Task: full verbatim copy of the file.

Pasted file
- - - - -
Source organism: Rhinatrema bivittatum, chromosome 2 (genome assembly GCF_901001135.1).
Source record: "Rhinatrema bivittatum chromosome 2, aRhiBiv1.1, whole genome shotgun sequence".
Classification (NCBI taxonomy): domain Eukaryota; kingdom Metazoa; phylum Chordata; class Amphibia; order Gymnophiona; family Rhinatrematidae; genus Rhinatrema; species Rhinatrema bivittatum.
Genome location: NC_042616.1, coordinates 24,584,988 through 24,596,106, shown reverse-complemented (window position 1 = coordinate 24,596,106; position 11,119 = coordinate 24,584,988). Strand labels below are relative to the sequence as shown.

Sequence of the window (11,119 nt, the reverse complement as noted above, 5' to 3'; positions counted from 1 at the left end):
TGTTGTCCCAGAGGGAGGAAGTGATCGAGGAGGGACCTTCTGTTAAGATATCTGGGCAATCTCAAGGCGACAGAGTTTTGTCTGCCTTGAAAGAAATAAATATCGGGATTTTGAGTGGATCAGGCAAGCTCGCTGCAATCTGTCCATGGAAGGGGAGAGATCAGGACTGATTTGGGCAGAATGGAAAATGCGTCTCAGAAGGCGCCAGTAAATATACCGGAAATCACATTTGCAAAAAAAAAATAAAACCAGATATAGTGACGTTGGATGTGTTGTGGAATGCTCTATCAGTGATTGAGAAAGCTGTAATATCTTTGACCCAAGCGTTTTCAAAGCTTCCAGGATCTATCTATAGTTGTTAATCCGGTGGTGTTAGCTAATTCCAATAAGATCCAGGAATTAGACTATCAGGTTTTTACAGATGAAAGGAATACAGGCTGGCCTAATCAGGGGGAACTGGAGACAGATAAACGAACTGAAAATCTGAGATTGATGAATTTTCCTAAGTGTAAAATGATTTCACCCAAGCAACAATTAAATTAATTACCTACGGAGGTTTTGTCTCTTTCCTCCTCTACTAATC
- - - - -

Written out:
Source organism: Rhinatrema bivittatum, chromosome 2 (genome assembly GCF_901001135.1).
Source record: "Rhinatrema bivittatum chromosome 2, aRhiBiv1.1, whole genome shotgun sequence".
Classification (NCBI taxonomy): domain Eukaryota; kingdom Metazoa; phylum Chordata; class Amphibia; order Gymnophiona; family Rhinatrematidae; genus Rhinatrema; species Rhinatrema bivittatum.
Genome location: NC_042616.1, coordinates 24,584,988 through 24,596,106, shown reverse-complemented (window position 1 = coordinate 24,596,106; position 11,119 = coordinate 24,584,988). Strand labels below are relative to the sequence as shown.

Sequence of the window (11,119 nt, the reverse complement as noted above, 5' to 3'; positions counted from 1 at the left end):
TGTTGTCCCAGAGGGAGGAAGTGATCGAGGAGGGACCTTCTGTTAAGATATCTGGGCAATCTCAAGGCGACAGAGTTTTGTCTGCCTTGAAAGAAATAAATATCGGGATTTTGAGTGGATCAGGCAAGCTCGCTGCAATCTGTCCATGGAAGGGGAGAGATCAGGACTGATTTGGGCAGAATGGAAAATGCGTCTCAGAAGGCGCCAGTAAATATACCGGAAATCACATTTGCAAAAAAAAAATAAAACCAGATATAGTGACGTTGGATGTGTTGTGGAATGCTCTATCAGTGATTGAGAAAGCTGTAATATCTTTGACCCAAGCGTTTTCAAAGCTTCCAGGATCTATCTATAGTTGTTAATCCGGTGGTGTTAGCTAATTCCAATAAGATCCAGGAATTAGACTATCAGGTTTTTACAGATGAAAGGAATACAGGCTGGCCTAATCAGGGGGAACTGGAGACAGATAAACGAACTGAAAATCTGAGATTGATGAATTTTCCTAAGTGTAAAATGATTTCACCCAAGCAACAATTAAATTAATTACCTACGGAGGTTTTGTCTCTTTCCTCCTCTACTAATC